En EspaŅol

Q. Who is Mr. Smarty Plants?

A: There are those who suspect Wildflower Center volunteers are the culpable and capable culprits. Yet, others think staff members play some, albeit small, role. You can torture us with your plant questions, but we will never reveal the Green Guru's secret identity.

Help us grow by giving to the Plant Database Fund or by becoming a member

Did you know you can access the Native Plant Information Network with your web-enabled smartphone?

Share

Ask Mr. Smarty Plants

Ask Mr. Smarty Plants is a free service provided by the staff and volunteers at the Lady Bird Johnson Wildflower Center.

Search Smarty Plants
    
 
See a list of all Smarty Plants questions
Can't find the answer in our existing FAQs, submit a question to Mr. Smarty Plants.
Need help with plant identification, visit the plant identification page.
 
rate this answer
Not Yet Rated

Tuesday - May 31, 2011

From: Carson, CA
Region: California
Topic: Invasive Plants, Pests
Title: Snails in the ice plants in California
Answered by: Nan Hampton

QUESTION:

Ice plants and snails. Every morning when I go outside I see at least 20 or more snails. Is there a certain way that I should have planted them that would have prevented them from destroying my plant? Or is it automatic that they will come because these types of plants attract snails?

ANSWER:

It is true that snails like and eat the non-native ice plant (Carpobrotus edulis), an invasive species from South Africa.  Mr. Smarty Plants' first reaction is to let them eat them all up since they are invasive!   But, then you no doubt like your ice plants and the snails are probably eating more desirable plants as well.  You did nothing wrong in the way you planted them to cause the snails to like them—they just like them!   However, with a little effort, you can control the snails.  There are several methods that you can use in conjunction with each other to do the best job of controlling them.  You can hand pick them, catch them in simple traps baited with beer or with yeast and water, or create barriers around areas containing your plants.  A combination of methods will give you the best success.  Visit the University of California Integrated Pest Management page to learn about snails and the various ways to manage them.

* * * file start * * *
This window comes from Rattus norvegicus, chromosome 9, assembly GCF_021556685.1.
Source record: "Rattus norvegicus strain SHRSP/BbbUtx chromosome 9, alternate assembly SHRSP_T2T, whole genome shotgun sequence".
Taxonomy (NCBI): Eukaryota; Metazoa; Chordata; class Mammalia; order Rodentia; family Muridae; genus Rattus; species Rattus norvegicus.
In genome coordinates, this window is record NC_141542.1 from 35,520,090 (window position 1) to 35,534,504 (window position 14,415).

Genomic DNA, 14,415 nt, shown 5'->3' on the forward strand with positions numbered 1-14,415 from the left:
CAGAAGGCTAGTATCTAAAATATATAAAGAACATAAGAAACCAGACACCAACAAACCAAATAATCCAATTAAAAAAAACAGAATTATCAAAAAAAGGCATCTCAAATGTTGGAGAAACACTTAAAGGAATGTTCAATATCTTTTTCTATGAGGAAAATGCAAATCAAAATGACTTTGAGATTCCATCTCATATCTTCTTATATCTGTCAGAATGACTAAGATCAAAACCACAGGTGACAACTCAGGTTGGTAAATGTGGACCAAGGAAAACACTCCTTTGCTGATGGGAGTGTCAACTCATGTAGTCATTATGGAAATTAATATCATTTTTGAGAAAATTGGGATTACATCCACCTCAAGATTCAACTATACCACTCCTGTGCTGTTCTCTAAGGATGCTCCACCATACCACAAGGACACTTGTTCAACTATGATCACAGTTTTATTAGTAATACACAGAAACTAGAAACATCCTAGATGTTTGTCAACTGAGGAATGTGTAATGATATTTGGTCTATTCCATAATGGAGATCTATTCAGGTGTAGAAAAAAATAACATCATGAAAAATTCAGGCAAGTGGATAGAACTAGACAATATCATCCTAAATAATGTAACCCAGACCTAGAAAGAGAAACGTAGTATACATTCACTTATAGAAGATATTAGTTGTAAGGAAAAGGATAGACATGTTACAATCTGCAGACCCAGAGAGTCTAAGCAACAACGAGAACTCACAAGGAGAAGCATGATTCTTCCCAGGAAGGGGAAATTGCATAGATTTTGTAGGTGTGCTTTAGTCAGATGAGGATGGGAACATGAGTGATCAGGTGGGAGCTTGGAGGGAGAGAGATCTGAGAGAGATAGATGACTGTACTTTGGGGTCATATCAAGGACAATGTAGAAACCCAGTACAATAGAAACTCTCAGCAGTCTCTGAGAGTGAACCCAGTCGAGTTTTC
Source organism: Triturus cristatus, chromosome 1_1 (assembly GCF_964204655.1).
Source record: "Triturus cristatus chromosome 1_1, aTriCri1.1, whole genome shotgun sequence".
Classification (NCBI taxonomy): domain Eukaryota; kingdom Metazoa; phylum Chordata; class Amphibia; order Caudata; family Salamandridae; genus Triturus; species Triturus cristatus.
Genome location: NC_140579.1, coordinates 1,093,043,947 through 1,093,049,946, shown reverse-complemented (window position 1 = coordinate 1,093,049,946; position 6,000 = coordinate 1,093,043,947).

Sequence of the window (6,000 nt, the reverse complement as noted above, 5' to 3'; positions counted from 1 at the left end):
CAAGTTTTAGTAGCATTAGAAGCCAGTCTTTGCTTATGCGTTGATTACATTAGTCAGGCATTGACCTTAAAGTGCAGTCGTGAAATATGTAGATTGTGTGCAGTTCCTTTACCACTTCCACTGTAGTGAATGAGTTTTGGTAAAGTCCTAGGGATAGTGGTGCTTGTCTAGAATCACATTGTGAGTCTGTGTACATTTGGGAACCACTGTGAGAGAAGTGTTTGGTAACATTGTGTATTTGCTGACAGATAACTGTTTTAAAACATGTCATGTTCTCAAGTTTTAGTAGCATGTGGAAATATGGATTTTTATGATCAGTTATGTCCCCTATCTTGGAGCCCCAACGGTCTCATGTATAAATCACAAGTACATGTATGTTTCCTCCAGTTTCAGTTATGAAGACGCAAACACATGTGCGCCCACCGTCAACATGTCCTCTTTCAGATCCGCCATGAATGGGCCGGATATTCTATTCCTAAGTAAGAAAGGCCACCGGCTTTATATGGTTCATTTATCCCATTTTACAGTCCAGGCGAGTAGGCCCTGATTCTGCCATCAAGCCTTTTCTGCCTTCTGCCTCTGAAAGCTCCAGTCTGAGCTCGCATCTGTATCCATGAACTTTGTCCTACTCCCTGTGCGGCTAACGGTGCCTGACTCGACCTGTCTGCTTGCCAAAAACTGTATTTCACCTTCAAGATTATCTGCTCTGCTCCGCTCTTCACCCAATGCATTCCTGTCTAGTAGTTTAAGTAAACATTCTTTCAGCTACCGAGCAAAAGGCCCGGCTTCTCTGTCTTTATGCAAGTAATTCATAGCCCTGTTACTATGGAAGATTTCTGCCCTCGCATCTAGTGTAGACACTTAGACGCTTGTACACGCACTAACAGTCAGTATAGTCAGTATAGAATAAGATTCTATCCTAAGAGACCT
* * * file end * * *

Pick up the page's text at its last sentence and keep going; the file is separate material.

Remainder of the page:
More Pests Questions

Problems with purple passion flower from DeKalb TX
March 27, 2011 - Yes my purple passion plant, is pretty but there is a piece of it that's all limp, what do I need to do to revive it?
view the full question and answer

Non-native Chamaecyparis pisiflora turning brown in Fuqua-Varina NC
December 10, 2012 - I have a "Soft Serve False Cypress" Chamaecyparis pisifera'Dow Whiting PPAF, that has only been in the ground for 6-7 months. I just noticed that the branches and leaves are starting to die, turni...
view the full question and answer

Mosquito-deterring plants for shady hillside
July 05, 2011 - We have a part to full shaded hill side/ native woodland area that was once covered with english ivy..we managed to get rid of all the ivy but now we are overtaken with violets..maybe they are even na...
view the full question and answer

Use of saltwater to kill weeds in gravel in Hamilton Co. TX
May 26, 2010 - I want to get rid of weeds and grasses in our gravel driveway and parking areas. Which would be less harmful to the adjacent native plants and trees: saltwater or herbicide?
view the full question and answer

Small tan balls on oak from Pipe Creek TX
May 21, 2014 - Dear Mr. Smarty Plants, our spanish oak is growing tan colored lumpy balls about the size and weight of a marshmallow..sometimes just one at the end of a short stem and sometimes 2-3 clumped together....
view the full question and answer

Smarty Plants's Facebook profile Support the Wildflower Center by Donating Online or Becoming a Member today.

Mr. Smarty Plants wants you to be his Facebook friend. Click the Facebook icon to add yourself to Mr. Smarty Plants list of friends.
E-NEWSLETTER | BECOME A MEMBER | DONATE NOW | MEDIA | SITEMAP | STAFF
© 2015 Lady Bird Johnson Wildflower Center